Bitcoin and blockchain - risks and opportunities


Digital & Data Governance

Picture of Eva Maydell
Eva Maydell

President of the European Movement International, Member of the European Parliament, Trustee of Friends of Europe and 2015-2016 European Young Leader (EYL40)

Eva Maydell is Member of the Committee on the Internal Market and Consumer Protection, President of European Movement International and European Young Leader

Blockchain and Bitcoin have been the two hottest tech words in recent months, even by those outside of tech circles.

While the two sound similar, they serve entirely different purposes. Blockchain is a revolutionary digital technology that allows digital information to be distributed but not copied. Labelled by some as “the backbone of a new type of Internet”, it can be used for many kinds of applications. Bitcoin, on the other hand, is a cryptocurrency which, despite being the first and the most prominent of cryptocurrencies so far, is only one of the potential thousands of applications based on blockchain technology.

Most experts believe blockchain technology has the potential to revolutionise industries from the bottom-up and to create new business models such as a peer-to-peer communities. However, many of them are far less certain about the future of cryptocurrencies.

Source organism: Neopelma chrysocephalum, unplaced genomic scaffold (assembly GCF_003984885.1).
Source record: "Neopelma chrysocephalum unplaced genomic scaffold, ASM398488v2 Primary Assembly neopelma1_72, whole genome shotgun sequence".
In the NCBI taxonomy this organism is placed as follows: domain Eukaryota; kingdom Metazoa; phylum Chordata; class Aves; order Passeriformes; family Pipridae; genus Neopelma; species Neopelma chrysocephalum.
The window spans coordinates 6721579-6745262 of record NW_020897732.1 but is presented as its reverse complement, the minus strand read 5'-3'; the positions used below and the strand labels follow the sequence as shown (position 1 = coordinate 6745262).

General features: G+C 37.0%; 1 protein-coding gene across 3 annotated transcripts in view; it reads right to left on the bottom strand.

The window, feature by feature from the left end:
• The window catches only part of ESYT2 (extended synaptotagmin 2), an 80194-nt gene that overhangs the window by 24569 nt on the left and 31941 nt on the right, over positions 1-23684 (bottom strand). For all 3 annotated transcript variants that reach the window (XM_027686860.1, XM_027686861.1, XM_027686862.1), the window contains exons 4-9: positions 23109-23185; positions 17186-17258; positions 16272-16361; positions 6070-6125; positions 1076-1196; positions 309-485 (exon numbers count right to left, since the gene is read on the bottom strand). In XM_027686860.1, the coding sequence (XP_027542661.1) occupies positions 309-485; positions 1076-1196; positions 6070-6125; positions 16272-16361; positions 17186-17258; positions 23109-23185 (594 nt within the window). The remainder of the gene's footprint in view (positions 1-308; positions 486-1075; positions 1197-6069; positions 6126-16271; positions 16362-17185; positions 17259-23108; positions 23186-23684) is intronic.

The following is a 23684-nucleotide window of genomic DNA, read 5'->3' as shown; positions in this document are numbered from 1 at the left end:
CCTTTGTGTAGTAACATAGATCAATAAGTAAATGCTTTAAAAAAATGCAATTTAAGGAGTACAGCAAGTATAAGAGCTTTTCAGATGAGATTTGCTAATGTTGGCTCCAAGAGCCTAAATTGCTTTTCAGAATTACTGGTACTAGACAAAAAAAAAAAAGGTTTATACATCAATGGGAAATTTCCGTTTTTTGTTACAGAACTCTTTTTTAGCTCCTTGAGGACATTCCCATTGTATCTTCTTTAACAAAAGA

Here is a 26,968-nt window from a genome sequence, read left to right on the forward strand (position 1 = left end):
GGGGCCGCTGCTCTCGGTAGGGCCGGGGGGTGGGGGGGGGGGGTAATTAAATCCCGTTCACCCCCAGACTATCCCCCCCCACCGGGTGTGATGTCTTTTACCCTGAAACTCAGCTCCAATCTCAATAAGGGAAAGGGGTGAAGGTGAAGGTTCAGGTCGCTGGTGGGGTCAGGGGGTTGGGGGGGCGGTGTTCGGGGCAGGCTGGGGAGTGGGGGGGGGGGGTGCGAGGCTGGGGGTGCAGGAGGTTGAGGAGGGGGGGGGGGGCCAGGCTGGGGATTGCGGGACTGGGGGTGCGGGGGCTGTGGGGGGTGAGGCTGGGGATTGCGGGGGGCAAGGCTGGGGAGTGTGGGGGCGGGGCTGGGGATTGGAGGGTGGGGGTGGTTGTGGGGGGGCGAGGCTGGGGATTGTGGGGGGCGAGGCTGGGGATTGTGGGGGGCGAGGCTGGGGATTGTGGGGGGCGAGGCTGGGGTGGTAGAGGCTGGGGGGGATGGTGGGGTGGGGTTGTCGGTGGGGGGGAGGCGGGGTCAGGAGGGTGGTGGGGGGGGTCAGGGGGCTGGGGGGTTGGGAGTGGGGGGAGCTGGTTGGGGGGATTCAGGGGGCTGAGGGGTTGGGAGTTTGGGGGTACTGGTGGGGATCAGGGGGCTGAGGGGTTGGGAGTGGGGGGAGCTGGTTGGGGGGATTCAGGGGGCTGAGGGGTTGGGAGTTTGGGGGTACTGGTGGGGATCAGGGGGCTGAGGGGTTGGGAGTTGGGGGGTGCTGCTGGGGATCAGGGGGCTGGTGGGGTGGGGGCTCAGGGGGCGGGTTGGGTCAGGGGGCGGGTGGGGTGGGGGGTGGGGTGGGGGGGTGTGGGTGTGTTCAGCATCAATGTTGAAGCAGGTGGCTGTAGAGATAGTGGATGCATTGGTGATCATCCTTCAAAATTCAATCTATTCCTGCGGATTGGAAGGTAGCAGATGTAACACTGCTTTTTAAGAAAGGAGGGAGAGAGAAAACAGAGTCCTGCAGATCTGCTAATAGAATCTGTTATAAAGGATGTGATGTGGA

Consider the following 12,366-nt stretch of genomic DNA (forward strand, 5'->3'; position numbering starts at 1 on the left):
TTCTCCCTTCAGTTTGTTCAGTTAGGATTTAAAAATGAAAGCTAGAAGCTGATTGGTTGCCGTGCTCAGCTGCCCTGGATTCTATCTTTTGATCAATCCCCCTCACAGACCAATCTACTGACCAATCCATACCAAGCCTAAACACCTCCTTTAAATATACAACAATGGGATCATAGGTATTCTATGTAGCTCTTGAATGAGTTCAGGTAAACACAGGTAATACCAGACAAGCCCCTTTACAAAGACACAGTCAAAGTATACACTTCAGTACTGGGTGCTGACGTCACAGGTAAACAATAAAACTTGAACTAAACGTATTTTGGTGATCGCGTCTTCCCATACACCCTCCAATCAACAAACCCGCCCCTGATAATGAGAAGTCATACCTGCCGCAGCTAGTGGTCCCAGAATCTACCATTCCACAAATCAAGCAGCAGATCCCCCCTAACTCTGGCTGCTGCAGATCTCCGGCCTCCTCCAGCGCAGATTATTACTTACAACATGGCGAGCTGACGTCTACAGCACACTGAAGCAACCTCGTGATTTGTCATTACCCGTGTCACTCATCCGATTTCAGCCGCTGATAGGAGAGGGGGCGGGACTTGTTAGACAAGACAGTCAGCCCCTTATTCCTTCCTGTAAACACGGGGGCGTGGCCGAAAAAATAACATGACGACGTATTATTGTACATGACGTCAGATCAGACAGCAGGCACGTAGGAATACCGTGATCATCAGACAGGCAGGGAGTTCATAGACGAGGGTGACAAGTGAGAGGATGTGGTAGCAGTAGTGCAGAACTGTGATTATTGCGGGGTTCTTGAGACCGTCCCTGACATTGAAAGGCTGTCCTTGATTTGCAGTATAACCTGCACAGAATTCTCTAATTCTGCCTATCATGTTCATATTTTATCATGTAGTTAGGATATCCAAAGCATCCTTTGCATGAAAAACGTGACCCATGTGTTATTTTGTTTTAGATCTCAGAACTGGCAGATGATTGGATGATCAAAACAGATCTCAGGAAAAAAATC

But why is this the case? To see why, we must dig into some of the potential risks cryptocurrencies face.

Over 90% of all cybersecurity breaches come as a result of human error – either due to unawareness of the risks or lack of sufficient digital skills. In this context, there are many concerns about our citizens being prepared for a digital currency with transactions based on cryptography. Moreover, a theft or a loss of the private key to one’s personal account can happen as a result of technological bugs, malware software or viruses.

Decisions by policymakers will influence whether cryptocurrencies develop into more than speculative prone commodities

Even though wallet applications provide different methods for securing the key, there is little doubt that when game-changing technologies such as Quantum computing become operational, they will be first employed with malicious intent by skilful cybercriminals before being used for high-level encryption for the mass client.

This is why we need to boost the digital skills of our citizens. If we want Europe to be at the forefront of the 4th Industrial Revolution and keep up its global competitiveness despite demographic changes, we need more skilled ICT specialists as well as an increase in our R&D funding. However, if we are to use cryptocurrencies, we need to eradicate the current level of 40% in digital skills illiteracy. We need ‘mass digital skills enlightenment’.

As we know from history, enlightenment stems from education. Improving the quality of teaching and equipping educators with the instruments and skills they need is key to offer an effective 21st Century learning environment and to promote digital literacy.

For this reason in 2015, together with partners from the business and NGO sectors, we created the platform called ‘Education Bulgaria 2030’. This stakeholder network is like no other in Europe. Some of Bulgaria’s biggest private companies, NGOs and prominent public figures work together towards a common vision of better, more relevant and digitally oriented education.

Reducing the digital skills gap requires wide, far-reaching efforts, however. That is why the news that more than one million Europeans took their first steps in coding during the EU Code Week in the span of just a few days in October 2017 deserves to be more widely celebrated.